Jump to Main Content
Conspicuous blue tails, dorsal pattern morphs and escape behaviour in hatchling Iberian wall lizards (Podarcis hispanicus)
- Ortega, Jesús, López, Pilar, Martín, José
- Biological journal of the Linnean Society 2014 v.113 no.4 pp. 1094-1106
- Podarcis, antipredatory behavior, body size, color, escape behavior, females, males, morphs, phenotype, predation, reflectance, sexual dimorphism, tail, wall lizards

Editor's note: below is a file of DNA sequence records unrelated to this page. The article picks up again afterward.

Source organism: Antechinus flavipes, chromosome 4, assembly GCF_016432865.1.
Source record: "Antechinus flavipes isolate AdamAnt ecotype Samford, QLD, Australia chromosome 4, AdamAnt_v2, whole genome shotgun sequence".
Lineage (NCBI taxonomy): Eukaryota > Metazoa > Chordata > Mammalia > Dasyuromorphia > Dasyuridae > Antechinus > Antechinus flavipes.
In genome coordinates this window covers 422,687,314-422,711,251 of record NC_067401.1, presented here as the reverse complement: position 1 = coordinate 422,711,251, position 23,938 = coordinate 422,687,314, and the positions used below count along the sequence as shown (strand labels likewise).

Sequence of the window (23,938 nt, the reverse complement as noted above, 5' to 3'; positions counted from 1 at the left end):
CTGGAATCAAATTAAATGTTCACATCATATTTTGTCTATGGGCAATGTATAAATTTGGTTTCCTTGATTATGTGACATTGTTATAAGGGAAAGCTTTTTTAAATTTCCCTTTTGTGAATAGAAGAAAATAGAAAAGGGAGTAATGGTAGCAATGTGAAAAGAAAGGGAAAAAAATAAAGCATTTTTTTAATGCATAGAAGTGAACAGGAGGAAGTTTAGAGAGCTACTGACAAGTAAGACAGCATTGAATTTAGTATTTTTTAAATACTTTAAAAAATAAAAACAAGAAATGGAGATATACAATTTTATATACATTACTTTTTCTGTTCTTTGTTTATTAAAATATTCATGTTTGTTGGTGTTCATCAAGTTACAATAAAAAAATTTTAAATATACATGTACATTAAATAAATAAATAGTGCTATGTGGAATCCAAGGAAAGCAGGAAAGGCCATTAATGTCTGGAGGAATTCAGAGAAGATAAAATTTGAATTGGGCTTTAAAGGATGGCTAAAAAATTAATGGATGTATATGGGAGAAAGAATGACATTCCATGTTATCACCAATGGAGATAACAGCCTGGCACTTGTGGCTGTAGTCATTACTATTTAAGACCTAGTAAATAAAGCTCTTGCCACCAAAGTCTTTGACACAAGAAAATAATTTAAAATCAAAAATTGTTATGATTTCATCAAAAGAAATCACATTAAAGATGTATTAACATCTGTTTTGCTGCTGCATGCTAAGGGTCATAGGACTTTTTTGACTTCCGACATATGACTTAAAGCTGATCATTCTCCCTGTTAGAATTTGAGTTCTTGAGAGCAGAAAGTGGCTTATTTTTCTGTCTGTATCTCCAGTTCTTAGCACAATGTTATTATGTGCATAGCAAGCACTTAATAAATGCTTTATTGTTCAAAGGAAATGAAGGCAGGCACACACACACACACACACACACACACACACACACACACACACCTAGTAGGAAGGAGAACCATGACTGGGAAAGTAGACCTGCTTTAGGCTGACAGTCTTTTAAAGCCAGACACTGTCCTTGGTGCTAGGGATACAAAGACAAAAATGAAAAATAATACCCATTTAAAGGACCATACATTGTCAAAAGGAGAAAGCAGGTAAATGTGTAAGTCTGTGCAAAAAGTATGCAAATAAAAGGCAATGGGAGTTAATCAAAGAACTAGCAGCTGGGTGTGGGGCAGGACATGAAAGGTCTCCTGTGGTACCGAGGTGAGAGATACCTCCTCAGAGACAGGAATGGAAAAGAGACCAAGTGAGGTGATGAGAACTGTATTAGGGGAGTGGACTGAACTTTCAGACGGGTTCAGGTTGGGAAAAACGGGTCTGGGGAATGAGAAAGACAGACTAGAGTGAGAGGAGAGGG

- Predation has profound effects on the phenotypes of animal prey and, in lizards, the relationship between coloration and antipredatory behaviour has been studied in depth. However, studies that address the relationships between dorsal patterns and tail coloration with escape behaviour in polymorphic lizards are absent in the literature. We describe dorsal morphs and measured tail coloration and escape behaviour in hatchling Iberian wall lizards, Podarcis hispanicus, a species with a previously undescribed female‐restricted dorsal polymorphism (reticulated‐blotched males, and either striped or reticulated‐blotched females) and juvenile tails with conspicuous blue coloration, which is probably used to divert predator attacks towards the autotomizable tail. Overall we provide evidence for the existence of sexual dimorphism in tail ultraviolet reflectance between reticulated females and males, with striped females being intermediate. We identified sex/dorsal morph, body size and tail brightness as predictors of different aspects of escape behaviour and suggest the existence of two alternative escape strategies between striped and reticulated‐blotched females that may be dependent on dorsal morph differences, independently of sex. Reticulated‐blotched females, and also males (all reticulated‐blotched), ran faster and spent less time paused than striped females, which might reflect an escape behaviour strategy based on endurance in striped females. In addition, lowland males displayed tail waving as a ‘last resort’ antipredator strategy that may be related to fatigue. We concluded that hatchling antipredatory behaviour is influenced by both dorsal pattern and tail conspicuousness.